Community organising is not to be confused with the Big Society, where the state abandons its citizens, in the guise of decentralised democracy, and allows the private sector to profiteer from people’s needs. The Big Society came to prominence as a Tory policy in 2010 and it has not gone away. The PM’s conference speech in Oct 2020 stated, “But we must be clear that there comes a moment when the state must stand back and let the private sector get on with it”.

His vision of a profit driven, unregulated state infrastructure is as far away from Tynedale Transformed as it is possible to get. Community organising is a positive response to local needs and local agendas. Tynedale Transformed is about sharing ideas and working together to protect and enhance our lives. “It’s about imagining radical change and planning how to make it happen. And it’s about doing it together. Tynedale Transformed wants local, regional, national and international voices, tackling topics that affect us all here in Tynedale. Tynedale Transformed is based on inclusivity and a shared wish to examine the issues facing our communities and our world, encouraging a politics based on creativity, open mindedness and comradeship. We want to transform the way we live together. We want to start the conversation”.

Last weekend Tynedale Transformed held TT20, a festival which covered themes like the sustainability, community Initiatives, transport solutions, a real clap for carers, the role of independent journalism, the future of the Arts, re-imagining rural life, a radical history tour of Hexham, a flash fiction competition, local drummers, the Hexham Debates, The Women’s Banner Group, Songs of Protest, the Preston model, the NHS and Democracy. Two and a third days saw nearly 300 attendees and 41 panellists take to Zoom. The topics involved the local, regional, national and global and alternative visions for our communities were high on the agenda, starting with a provocation on the importance of Hope and ending with visions of Utopia. There was action and ambition and vision and the mood was positive. TT20 demonstrated that, despite these dark days, there is an appetite for change, for action and for agency. So, what next? As well as the platform continuing to be a dynamic place for discussion and activity Tynedale Transformed will be hosting events on every second Sunday where groups, individuals and ideas can take the stage. It will all happen on Zoom and will be recorded.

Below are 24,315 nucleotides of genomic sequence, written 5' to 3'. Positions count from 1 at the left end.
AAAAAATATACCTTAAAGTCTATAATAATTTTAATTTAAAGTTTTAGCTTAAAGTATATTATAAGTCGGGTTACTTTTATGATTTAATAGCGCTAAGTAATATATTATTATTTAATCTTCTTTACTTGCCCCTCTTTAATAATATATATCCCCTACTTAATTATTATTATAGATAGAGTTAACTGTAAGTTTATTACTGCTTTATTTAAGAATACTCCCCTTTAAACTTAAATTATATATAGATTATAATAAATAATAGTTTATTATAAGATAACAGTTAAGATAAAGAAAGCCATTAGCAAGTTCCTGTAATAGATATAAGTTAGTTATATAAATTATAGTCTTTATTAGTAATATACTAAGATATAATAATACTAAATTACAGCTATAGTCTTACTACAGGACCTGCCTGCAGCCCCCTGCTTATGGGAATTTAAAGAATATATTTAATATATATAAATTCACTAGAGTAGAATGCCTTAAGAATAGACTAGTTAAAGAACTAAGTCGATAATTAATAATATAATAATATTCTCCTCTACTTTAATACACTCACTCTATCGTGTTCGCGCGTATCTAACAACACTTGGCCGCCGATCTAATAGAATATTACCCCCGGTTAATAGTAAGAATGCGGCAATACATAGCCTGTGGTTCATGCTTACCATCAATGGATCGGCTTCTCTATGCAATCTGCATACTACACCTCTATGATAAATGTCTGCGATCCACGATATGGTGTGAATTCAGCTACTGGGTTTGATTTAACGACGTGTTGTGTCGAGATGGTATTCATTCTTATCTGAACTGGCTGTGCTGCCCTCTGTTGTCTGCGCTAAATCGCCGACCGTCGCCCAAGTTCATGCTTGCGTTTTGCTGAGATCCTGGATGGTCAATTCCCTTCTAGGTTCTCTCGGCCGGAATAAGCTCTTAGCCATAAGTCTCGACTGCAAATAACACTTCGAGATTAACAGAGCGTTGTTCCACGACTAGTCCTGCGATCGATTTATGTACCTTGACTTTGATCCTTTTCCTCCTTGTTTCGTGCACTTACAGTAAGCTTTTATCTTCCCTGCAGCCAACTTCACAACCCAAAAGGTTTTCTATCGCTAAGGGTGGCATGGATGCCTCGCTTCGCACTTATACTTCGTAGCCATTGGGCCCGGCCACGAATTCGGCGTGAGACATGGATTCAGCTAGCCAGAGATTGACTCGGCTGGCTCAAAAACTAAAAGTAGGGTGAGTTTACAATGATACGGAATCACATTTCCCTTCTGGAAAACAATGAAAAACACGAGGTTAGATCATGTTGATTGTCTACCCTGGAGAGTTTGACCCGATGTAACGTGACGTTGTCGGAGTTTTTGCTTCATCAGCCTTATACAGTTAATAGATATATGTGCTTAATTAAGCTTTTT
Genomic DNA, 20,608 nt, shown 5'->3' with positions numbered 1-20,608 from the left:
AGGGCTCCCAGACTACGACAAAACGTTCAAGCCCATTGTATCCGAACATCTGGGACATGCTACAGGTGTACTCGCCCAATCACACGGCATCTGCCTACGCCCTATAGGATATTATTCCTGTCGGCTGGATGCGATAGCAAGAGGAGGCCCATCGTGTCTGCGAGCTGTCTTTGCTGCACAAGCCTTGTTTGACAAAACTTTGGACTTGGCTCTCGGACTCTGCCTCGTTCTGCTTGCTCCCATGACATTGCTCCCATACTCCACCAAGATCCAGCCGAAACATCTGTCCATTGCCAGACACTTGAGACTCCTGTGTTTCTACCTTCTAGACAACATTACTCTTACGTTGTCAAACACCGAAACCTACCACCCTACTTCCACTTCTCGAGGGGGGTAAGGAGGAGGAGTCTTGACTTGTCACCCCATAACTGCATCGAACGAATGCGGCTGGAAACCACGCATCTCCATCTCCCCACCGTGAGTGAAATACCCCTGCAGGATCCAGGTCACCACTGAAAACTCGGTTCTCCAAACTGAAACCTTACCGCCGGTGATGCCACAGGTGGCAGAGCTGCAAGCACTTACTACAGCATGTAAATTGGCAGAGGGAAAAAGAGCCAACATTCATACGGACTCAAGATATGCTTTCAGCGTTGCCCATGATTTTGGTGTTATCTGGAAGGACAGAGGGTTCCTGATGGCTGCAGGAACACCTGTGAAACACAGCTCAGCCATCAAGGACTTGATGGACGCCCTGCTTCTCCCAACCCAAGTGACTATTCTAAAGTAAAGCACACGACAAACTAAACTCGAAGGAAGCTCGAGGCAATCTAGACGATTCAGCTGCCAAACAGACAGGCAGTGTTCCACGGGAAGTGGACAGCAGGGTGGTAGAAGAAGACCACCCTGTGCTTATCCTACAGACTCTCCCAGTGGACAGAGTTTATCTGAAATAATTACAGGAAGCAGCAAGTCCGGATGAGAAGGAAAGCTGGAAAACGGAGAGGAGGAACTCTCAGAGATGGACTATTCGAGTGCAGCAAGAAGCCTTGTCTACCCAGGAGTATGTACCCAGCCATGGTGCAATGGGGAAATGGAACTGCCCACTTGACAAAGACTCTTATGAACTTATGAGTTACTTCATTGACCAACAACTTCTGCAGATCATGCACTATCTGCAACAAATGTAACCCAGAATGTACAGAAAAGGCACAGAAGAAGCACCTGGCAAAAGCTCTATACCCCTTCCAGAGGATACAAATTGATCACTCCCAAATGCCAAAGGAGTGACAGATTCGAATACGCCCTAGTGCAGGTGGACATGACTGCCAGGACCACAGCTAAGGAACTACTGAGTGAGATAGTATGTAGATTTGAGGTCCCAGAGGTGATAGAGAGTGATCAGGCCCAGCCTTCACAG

Not surprisingly, Tynedale Transformed has had some push back because, although we are not party political, we are political. Of course we are; all social movements are political. The Co-operative movement is political, women’s refuges are political, housing coops are political, food co-ops are political, food banks are political, the WI is political, organic farming is political, recycling is political. Do we disavow them? No. Tynedale Transformed is political in the original sense in that it is, the set of activities that are associated with making decisions in groups, or other forms of power relations between individuals, such as the distribution of resources or status.

I wonder when the personal stopped being the political but perhaps that is a subject for another day. See you in Tynedale.